New Book on the Rise and Fall of Shoshone Cavern National Monument

September 18, 2012 / Wyoming, United States, North America
Shoshone Cavern

Photo by F. J. Hiscock/NPS

A new book has been released that tells the story of the creation and downfall of Wyoming’s Shoshone Cavern National Monument.

Written by University of Wyoming History Professor Phil Roberts, the book, Cody’s Cave: National Monuments and the Politics of Public Lands in the 20th Century West, recounts the initial discovery of the cave near the town of Cody in January 1909, its designation as a National Monument by President William Howard Taft later that year, and the political debacle that led to its transfer to the U.S. Bureau of Land Management in 1978.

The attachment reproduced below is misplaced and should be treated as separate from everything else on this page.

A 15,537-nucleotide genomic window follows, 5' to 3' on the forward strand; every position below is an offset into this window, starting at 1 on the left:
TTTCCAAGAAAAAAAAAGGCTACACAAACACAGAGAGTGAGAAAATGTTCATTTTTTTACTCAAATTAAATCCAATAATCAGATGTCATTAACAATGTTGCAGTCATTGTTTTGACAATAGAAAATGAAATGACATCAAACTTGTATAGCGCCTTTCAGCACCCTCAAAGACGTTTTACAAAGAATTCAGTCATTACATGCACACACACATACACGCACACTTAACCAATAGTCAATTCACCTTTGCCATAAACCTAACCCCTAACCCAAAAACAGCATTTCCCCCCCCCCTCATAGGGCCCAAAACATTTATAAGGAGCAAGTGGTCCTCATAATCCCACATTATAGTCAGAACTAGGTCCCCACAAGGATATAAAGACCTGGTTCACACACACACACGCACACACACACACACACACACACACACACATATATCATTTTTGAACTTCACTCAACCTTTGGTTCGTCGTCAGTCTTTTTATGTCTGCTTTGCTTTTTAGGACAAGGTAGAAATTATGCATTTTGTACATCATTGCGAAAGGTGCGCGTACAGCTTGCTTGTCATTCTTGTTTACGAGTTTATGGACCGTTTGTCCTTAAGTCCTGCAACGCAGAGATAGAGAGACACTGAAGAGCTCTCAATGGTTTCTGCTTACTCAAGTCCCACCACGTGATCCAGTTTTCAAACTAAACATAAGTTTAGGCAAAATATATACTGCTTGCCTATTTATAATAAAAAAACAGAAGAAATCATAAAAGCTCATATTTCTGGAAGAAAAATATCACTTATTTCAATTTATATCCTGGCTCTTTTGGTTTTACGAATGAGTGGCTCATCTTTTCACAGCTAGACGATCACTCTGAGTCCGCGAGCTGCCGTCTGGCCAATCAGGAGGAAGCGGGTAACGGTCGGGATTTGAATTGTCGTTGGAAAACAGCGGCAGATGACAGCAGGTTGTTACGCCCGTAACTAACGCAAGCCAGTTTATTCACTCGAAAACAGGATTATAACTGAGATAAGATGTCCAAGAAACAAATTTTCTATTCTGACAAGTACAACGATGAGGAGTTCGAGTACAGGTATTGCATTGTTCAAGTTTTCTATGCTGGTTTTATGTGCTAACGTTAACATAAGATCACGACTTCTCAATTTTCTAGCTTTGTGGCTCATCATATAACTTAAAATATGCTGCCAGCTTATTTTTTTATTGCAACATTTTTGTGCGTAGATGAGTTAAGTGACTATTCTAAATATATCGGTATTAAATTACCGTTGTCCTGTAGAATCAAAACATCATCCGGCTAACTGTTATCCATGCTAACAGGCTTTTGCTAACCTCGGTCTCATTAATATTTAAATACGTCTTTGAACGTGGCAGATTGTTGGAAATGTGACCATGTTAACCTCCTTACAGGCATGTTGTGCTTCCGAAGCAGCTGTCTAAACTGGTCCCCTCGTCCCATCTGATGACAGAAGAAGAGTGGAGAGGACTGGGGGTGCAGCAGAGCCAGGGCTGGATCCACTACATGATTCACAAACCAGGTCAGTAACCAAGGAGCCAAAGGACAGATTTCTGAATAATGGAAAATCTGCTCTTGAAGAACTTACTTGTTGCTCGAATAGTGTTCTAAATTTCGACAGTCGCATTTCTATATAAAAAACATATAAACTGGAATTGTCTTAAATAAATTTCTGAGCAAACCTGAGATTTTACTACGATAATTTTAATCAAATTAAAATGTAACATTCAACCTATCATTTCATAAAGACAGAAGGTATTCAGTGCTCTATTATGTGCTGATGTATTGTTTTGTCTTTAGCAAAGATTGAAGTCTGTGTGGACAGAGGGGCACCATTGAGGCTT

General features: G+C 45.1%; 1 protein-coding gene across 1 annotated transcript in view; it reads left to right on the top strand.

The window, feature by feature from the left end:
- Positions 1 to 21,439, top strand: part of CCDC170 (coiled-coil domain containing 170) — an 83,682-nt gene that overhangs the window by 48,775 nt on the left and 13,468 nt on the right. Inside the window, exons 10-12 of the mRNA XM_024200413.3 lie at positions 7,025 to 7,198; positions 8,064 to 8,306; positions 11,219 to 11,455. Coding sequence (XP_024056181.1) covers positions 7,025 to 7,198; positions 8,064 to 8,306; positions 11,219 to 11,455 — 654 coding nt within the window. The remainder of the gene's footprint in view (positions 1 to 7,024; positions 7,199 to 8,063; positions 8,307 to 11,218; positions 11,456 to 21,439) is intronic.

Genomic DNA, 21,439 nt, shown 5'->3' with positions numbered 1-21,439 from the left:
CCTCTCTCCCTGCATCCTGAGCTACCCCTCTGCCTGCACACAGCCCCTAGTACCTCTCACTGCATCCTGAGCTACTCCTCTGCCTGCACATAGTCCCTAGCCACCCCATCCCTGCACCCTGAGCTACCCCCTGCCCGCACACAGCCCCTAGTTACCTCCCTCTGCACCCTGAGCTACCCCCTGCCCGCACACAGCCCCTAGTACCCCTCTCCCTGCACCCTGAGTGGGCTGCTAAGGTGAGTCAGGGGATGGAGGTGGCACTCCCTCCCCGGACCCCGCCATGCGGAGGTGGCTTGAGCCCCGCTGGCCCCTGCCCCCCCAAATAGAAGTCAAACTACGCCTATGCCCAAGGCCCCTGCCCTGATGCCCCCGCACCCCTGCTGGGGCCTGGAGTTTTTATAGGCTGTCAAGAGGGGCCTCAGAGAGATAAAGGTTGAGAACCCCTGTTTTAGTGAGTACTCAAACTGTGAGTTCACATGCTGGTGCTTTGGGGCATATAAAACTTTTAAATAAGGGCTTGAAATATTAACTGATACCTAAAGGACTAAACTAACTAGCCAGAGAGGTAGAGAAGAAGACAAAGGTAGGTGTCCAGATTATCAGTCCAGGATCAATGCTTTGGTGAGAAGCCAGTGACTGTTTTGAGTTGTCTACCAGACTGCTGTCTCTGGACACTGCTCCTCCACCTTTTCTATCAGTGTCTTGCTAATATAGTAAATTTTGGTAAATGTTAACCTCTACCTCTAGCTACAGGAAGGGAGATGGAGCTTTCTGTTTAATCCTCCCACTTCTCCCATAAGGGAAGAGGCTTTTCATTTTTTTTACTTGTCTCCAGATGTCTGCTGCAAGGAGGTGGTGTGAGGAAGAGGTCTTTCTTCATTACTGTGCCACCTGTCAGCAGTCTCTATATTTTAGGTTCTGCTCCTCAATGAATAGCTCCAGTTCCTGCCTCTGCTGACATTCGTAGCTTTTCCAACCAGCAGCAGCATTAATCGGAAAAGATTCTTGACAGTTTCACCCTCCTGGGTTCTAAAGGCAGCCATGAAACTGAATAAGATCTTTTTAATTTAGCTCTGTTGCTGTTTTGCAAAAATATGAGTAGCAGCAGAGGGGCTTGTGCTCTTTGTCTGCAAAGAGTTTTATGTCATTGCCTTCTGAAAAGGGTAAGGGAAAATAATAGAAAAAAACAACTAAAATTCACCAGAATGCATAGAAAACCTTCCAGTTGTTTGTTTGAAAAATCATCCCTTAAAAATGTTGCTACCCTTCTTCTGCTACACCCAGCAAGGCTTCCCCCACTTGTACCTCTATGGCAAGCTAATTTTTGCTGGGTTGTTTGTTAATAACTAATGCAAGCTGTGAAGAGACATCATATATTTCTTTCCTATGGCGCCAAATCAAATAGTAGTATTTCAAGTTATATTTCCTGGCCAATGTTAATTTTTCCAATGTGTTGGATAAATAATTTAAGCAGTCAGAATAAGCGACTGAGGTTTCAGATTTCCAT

The 2,500 feet (760 m) long cave has since been closed to visitors and has now been largely forgotten, even by locals.

The story is a cautionary tale for those who may believe that federal designation equates with permanent protection for a site they may cherish, Phil Roberts, Author

The 177 page book is published by Skyline West Press and is available online at Barnes & Noble or in bookstores and museum shops across the Wyoming.

UW History Professor Tells Story of Cody Cave’s Shift from National Monument to Hole in Ground [University of Wyoming]

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